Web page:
callable objects ?

Brendan Eich brendan at
Wed Apr 18 16:00:33 PDT 2012

David Bruant wrote:
> Le 18/04/2012 19:48, Brendan Eich a écrit :
>> Mainly the own-only restriction seems less-good compared to how, e.g.
>> proxy traps or accessors are found, via full prototype-based delegation.
> I agree with your point.
> However, I'd like to restate that interaction between proxies and
> private names as currently design is unusable:
>      var callName = import @call;
>      var target = {
>          [callName]: function(){console.log('yo')}
>      };

Just as an aside, and to avoid confusion (import doesn't work that way), 
let's say it is:

     var target = {
         @call: function(){console.log('yo')}

>      var p = Proxy(target, {});
>      p(); // throws exception because the proxy is reported as not having
>           // a @call property
> In the get trap of the proxy, the @call private name is transformed into
> its public conterpart. When, by default, the trap forwards to the
> target, the public alter-ego is coerced into a string. Consequently, the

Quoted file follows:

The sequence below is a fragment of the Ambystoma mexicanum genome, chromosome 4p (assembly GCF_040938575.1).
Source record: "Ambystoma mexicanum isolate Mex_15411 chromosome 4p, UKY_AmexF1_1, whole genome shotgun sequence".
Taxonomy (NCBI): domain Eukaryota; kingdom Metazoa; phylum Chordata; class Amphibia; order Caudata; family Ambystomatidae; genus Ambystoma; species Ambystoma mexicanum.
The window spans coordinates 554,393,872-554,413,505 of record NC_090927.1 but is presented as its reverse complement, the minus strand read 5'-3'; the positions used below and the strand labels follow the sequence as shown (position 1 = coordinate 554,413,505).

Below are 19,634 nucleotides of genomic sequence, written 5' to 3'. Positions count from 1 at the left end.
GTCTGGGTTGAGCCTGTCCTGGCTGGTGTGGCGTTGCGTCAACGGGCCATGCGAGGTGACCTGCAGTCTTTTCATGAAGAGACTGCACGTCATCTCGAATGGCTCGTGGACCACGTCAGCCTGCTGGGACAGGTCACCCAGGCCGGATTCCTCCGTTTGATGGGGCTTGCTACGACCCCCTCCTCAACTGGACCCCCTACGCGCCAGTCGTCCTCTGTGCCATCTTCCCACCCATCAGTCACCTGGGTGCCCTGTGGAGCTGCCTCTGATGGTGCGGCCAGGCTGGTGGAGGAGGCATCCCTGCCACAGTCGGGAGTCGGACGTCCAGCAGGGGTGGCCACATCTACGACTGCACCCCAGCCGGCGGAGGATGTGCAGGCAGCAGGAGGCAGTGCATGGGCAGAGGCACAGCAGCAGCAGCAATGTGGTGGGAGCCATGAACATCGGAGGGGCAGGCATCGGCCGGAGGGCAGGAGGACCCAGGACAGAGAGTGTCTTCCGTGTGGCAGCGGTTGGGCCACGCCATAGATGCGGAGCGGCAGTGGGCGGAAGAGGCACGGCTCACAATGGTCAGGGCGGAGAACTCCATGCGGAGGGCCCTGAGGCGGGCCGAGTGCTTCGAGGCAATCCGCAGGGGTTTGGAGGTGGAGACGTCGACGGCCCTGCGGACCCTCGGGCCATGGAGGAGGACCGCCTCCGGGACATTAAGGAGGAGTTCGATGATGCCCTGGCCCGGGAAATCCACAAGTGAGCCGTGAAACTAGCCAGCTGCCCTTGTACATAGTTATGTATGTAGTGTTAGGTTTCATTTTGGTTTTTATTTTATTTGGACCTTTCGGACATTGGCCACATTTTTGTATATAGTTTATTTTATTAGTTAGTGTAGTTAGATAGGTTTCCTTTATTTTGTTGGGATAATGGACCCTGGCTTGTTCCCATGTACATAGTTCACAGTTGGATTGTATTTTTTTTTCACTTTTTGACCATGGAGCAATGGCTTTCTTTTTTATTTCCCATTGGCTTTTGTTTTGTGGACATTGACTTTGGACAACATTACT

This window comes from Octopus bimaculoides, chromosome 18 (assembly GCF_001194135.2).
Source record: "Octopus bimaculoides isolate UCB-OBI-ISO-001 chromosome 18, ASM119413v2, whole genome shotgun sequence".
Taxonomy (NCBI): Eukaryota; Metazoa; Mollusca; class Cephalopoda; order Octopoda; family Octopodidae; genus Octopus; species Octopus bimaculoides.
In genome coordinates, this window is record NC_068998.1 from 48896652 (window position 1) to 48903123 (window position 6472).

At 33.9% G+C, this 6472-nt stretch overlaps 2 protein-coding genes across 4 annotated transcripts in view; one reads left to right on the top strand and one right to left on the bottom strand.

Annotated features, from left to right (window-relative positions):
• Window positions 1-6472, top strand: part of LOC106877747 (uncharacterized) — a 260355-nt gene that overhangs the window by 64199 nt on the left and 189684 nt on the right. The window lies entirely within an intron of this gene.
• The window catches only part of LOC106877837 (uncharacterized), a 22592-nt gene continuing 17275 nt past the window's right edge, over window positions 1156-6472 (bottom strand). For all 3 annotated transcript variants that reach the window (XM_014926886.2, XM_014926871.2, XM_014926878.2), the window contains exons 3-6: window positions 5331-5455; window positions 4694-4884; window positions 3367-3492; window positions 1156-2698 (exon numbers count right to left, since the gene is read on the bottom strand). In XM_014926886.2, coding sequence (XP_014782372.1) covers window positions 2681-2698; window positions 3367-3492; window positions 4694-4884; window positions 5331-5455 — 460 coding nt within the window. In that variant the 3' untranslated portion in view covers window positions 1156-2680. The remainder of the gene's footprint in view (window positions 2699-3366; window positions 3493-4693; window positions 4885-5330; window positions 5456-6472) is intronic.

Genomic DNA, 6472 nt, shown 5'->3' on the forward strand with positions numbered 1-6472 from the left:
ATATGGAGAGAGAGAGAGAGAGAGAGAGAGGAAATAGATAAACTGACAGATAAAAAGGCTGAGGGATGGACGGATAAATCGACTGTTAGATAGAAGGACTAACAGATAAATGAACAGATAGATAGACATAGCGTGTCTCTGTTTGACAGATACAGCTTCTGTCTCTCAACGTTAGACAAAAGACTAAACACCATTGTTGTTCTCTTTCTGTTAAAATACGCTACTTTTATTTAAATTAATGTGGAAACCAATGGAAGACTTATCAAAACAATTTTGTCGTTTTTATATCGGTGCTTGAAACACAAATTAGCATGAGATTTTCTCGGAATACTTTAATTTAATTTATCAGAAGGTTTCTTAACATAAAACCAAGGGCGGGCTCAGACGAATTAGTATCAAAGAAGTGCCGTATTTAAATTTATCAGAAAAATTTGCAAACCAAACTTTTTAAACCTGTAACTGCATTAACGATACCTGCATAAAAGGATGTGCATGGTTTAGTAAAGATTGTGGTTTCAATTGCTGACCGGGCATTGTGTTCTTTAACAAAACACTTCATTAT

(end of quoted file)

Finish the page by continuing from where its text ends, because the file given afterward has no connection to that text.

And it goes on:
> actual @call property of the target isn't found.

Hmm, I see. The idea was to avoid leaking private names via hostile 
proxies, but here we have a friendly proxy that wants to get the 
private-named target property.

Tom, didn't our thinking on private names predate direct proxies? Or is 
that not relevant? In the old model, the handler would need traps (some 
fundamental ones at least) that special-case the public name substituted 
for @call. Perhaps we need something more automagic for direct proxies 
that still prevents private name leaks.

With direct proxies, if the target already has the private-named 
property, and the handler ({} here) has no traps that might steal a 
non-substituted private name, why would we substitute the public name 
for the private @call?


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